Many of the mementos and photos posted to Anthony Bourdain’s former workplace Les Halles have been stripped from the windows — but the new owner on the space promises that they haven’t thrown pieces of the memorial away.
A new group of restaurateurs has taken over the Murray Hill restaurant space, at 411 Park Avenue South, between East 28th and East 29th streets, and like many other New Yorkers, they’ve been amazed by torrent of notes for Bourdain, who died at 61 last Friday of an apparent suicide.
Nicolas Sangros, a representative for the new tenant, tells Eater that they only took off the notes on Wednesday so that the rain wouldn’t affect them. Eventually, they plan to get in touch with Bourdain’s family to formulate a plan, he says.
On Thursday, flowers were still strewn on the sidewalk, and people were still visiting the restaurant, the place where Bourdain once worked as executive chef and where he was when he wrote his breakout hit Kitchen Confidential. A note is now pasted to the front door, saying that the mementos have been moved inside the restaurant.
“To the friends and family of Anthony Bourdain, we share in your sorrow for the loss of such a remarkable individual,” the note says. “The outpouring of love and respect is extremely touching and beautifully embodied in the shrine that you have created.”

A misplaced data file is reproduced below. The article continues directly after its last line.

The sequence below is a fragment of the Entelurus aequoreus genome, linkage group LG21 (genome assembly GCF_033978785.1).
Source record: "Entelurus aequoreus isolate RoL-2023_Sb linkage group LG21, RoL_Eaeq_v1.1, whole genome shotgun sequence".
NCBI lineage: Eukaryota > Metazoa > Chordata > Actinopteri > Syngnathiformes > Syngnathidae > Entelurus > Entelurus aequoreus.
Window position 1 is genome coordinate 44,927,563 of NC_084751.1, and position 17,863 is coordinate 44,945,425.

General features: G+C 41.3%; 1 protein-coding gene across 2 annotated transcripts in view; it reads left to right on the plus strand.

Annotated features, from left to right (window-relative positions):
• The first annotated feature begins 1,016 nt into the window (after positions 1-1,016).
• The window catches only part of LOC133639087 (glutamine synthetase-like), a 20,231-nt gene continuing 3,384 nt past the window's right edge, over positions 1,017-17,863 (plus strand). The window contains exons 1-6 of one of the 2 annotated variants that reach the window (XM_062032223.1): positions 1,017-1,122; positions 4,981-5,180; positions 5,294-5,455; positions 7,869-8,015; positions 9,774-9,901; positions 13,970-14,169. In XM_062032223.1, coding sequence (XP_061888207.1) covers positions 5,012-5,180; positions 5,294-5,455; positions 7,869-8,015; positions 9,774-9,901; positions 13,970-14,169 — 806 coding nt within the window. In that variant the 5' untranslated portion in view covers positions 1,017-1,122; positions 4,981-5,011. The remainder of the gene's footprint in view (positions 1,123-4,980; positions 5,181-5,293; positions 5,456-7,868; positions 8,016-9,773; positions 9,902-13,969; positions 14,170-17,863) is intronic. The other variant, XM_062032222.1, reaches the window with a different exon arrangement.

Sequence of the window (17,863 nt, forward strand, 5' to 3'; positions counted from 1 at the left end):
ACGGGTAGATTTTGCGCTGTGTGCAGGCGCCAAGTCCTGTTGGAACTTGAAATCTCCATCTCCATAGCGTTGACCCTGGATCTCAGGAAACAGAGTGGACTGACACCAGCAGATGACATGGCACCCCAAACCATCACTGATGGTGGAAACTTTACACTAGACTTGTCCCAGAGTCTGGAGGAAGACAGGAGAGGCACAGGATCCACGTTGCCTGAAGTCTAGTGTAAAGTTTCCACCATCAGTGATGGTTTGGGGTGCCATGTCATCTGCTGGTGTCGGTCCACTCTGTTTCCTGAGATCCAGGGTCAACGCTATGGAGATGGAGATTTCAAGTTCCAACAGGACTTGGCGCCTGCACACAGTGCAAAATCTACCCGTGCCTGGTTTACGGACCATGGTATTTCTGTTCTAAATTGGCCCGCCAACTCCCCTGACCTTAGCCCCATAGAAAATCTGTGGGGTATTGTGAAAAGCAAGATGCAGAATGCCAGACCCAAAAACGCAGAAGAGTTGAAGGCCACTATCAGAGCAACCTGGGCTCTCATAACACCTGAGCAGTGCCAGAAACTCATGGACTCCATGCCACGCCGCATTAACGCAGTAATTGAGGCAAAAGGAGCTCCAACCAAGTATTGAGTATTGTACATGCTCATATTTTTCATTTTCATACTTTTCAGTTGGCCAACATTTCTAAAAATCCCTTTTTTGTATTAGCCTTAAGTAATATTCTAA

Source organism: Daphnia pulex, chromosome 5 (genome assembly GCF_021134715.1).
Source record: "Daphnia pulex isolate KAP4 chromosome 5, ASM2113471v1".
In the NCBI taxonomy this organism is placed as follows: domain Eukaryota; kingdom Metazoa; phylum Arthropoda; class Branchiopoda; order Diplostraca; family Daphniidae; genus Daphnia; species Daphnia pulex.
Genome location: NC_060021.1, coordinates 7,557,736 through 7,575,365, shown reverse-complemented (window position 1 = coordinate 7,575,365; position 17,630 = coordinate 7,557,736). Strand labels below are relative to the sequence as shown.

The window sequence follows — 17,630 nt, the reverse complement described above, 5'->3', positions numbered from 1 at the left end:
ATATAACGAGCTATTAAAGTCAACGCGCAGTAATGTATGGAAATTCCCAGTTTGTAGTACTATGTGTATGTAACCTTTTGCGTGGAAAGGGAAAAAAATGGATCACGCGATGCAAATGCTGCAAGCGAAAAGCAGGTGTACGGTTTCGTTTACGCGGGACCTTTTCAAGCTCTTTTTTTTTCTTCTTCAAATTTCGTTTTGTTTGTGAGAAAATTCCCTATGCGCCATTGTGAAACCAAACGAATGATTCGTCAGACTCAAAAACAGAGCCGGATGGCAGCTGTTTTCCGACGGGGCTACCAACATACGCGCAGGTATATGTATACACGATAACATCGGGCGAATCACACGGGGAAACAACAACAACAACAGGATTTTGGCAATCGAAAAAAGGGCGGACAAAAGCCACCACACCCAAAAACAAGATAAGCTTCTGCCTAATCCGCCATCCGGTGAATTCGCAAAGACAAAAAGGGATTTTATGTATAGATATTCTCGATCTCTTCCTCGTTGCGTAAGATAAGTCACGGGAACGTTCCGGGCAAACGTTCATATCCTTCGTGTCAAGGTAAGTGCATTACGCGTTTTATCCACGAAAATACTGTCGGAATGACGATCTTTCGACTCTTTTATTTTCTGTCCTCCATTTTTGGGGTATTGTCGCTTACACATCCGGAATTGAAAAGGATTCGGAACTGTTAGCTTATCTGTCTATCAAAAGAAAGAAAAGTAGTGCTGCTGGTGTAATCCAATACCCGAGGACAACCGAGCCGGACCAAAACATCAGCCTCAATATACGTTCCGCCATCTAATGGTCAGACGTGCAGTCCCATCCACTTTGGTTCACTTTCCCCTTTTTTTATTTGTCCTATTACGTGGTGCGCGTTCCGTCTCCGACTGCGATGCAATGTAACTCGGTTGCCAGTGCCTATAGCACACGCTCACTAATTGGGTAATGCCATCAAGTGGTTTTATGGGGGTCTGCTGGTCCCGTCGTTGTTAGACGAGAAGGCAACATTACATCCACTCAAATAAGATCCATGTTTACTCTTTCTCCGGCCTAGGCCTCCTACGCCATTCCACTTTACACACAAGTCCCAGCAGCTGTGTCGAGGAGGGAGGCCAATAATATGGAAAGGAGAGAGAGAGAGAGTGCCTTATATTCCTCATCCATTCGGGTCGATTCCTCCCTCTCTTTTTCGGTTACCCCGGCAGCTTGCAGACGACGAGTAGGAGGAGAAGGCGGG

Sangros, who declined to say what the new restaurant would be, says they “will preserve” all the things that have been posted to the space. The owners have yet to contact Bourdain’s family — “right now, they have more important things to care for,” he says — but none of the dozens of notes have been destroyed.
Over the last week, people have been leaving tons of notes about the way Bourdain impacted them. Stuffed animals, beers, flowers, baguettes, and even a box of Popeyes have appeared at the front of the restaurant as fans mourn his death. As early as Sunday, the windows were almost completely covered in notes. (See what it looked like when covered with notes here.)
Though they have been moved, Sangros says that the new owners don’t mind if the memorial keeps going or if people continue to post remembrances.
“People are free to do whatever they want to do,” he says. “There’s nothing wrong with leaving more testimonials. There was an uproar of testimonials that were extremely touching in many ways.”
If you or anyone you know is considering suicide or self-harm or is anxious, depressed, upset, or needs to talk, call the National Suicide Prevention Hotline at 1-800-273-8255 or text the Crisis Text Line at 741-741. For international resources, here is a good place to begin.